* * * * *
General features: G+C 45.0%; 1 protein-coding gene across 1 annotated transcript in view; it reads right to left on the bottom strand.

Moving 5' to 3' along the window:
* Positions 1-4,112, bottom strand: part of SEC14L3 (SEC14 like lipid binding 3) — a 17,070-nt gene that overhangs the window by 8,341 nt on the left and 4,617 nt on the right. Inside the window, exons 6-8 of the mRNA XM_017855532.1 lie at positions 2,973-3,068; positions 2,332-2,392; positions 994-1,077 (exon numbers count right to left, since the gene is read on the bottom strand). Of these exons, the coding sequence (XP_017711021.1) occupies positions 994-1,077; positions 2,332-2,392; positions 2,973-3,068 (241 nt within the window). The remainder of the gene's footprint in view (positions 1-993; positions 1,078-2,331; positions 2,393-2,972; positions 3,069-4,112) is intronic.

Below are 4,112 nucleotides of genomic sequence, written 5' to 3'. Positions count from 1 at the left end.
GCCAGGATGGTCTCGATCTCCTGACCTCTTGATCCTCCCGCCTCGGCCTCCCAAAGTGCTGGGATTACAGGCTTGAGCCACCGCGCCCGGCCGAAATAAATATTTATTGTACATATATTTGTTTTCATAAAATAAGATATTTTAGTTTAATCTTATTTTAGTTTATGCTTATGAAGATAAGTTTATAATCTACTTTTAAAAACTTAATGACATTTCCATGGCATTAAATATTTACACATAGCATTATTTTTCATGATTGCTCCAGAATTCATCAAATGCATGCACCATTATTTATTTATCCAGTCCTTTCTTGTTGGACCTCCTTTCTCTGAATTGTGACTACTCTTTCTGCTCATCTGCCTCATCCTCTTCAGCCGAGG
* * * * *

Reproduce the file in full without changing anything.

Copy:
General features: G+C 45.0%; 1 protein-coding gene across 1 annotated transcript in view; it reads right to left on the bottom strand.

Moving 5' to 3' along the window:
* Positions 1-4,112, bottom strand: part of SEC14L3 (SEC14 like lipid binding 3) — a 17,070-nt gene that overhangs the window by 8,341 nt on the left and 4,617 nt on the right. Inside the window, exons 6-8 of the mRNA XM_017855532.1 lie at positions 2,973-3,068; positions 2,332-2,392; positions 994-1,077 (exon numbers count right to left, since the gene is read on the bottom strand). Of these exons, the coding sequence (XP_017711021.1) occupies positions 994-1,077; positions 2,332-2,392; positions 2,973-3,068 (241 nt within the window). The remainder of the gene's footprint in view (positions 1-993; positions 1,078-2,331; positions 2,393-2,972; positions 3,069-4,112) is intronic.

Below are 4,112 nucleotides of genomic sequence, written 5' to 3'. Positions count from 1 at the left end.
GCCAGGATGGTCTCGATCTCCTGACCTCTTGATCCTCCCGCCTCGGCCTCCCAAAGTGCTGGGATTACAGGCTTGAGCCACCGCGCCCGGCCGAAATAAATATTTATTGTACATATATTTGTTTTCATAAAATAAGATATTTTAGTTTAATCTTATTTTAGTTTATGCTTATGAAGATAAGTTTATAATCTACTTTTAAAAACTTAATGACATTTCCATGGCATTAAATATTTACACATAGCATTATTTTTCATGATTGCTCCAGAATTCATCAAATGCATGCACCATTATTTATTTATCCAGTCCTTTCTTGTTGGACCTCCTTTCTCTGAATTGTGACTACTCTTTCTGCTCATCTGCCTCATCCTCTTCAGCCGAGG